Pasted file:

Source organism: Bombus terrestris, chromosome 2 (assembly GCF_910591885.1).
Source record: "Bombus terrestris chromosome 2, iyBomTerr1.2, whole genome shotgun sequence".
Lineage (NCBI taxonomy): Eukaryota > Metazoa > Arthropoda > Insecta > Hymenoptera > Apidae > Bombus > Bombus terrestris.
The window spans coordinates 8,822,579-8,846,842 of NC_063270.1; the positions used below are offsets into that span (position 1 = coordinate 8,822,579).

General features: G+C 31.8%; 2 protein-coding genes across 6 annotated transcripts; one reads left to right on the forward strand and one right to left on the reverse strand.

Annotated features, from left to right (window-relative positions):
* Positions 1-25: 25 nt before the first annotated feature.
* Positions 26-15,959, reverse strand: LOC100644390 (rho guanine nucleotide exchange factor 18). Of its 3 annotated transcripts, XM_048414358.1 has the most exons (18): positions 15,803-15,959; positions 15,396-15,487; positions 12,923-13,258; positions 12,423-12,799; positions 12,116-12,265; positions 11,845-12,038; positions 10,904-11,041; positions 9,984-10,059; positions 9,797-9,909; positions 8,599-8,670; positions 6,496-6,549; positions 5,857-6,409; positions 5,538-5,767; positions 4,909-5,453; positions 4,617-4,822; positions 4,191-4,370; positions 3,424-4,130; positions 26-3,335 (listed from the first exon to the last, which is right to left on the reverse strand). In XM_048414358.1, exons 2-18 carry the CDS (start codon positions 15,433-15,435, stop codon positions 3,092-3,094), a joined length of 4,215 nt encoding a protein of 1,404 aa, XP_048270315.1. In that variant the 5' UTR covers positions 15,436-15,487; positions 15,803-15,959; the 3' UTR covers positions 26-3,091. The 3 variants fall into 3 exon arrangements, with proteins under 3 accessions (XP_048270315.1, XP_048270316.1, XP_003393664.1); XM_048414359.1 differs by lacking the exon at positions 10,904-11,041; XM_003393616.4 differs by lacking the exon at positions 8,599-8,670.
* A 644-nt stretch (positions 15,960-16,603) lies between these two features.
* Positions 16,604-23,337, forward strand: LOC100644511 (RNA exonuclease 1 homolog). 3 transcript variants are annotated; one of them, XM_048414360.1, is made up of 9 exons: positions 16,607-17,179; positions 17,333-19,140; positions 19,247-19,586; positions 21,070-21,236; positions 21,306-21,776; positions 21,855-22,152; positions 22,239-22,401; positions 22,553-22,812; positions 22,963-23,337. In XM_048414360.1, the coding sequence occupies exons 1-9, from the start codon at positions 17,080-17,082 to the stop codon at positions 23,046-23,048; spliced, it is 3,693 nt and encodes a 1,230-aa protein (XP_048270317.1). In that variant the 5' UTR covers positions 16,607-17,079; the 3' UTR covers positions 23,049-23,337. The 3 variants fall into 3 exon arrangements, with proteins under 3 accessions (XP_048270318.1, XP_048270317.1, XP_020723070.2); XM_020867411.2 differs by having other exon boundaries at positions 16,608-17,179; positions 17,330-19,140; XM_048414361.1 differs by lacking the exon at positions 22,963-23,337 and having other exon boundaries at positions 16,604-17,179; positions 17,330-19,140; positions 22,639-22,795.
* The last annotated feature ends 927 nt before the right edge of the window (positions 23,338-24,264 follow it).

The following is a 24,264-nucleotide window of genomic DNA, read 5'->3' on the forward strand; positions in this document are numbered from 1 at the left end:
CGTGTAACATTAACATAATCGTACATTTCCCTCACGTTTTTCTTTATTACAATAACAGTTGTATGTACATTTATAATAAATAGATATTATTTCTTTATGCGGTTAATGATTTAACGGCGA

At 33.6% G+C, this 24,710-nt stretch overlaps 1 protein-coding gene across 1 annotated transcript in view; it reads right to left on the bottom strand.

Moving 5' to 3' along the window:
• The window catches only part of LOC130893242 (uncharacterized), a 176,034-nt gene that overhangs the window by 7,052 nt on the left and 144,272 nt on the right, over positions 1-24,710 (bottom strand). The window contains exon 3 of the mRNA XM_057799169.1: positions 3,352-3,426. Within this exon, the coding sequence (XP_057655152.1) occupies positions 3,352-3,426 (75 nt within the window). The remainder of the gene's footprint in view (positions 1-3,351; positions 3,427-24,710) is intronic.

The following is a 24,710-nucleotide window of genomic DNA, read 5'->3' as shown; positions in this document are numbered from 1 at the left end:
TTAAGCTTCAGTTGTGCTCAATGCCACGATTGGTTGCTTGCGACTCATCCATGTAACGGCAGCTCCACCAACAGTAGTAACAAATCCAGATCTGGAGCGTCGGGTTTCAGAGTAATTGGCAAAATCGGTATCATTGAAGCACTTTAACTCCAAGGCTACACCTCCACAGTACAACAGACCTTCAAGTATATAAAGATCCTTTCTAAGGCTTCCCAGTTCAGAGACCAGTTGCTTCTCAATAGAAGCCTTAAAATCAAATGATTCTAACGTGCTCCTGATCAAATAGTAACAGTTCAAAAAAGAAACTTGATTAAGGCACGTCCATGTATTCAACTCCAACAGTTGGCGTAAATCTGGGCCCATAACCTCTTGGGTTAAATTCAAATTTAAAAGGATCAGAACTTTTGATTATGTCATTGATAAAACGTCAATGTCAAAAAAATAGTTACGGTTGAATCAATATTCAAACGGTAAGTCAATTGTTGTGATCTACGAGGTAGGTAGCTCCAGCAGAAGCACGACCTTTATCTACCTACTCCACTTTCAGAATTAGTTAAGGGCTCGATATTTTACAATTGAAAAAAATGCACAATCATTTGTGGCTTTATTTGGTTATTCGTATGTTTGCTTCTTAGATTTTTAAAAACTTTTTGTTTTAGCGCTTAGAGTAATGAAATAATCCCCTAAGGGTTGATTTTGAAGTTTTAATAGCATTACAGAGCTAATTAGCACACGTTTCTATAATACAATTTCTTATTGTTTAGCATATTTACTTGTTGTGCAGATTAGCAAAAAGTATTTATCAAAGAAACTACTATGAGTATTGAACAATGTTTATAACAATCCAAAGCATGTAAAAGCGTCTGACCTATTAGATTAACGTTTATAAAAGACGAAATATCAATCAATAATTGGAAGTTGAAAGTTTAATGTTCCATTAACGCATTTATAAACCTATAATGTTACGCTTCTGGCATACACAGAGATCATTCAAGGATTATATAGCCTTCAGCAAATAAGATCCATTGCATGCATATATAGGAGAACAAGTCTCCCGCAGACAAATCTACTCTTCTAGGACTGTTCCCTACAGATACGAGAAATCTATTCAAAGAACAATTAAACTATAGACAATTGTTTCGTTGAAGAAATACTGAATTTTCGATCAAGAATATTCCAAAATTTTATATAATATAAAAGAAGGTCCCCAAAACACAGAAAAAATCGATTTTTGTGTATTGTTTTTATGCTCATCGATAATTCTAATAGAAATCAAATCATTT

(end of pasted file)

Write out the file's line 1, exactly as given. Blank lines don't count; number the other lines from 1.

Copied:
Source organism: Bombus terrestris, chromosome 2 (assembly GCF_910591885.1).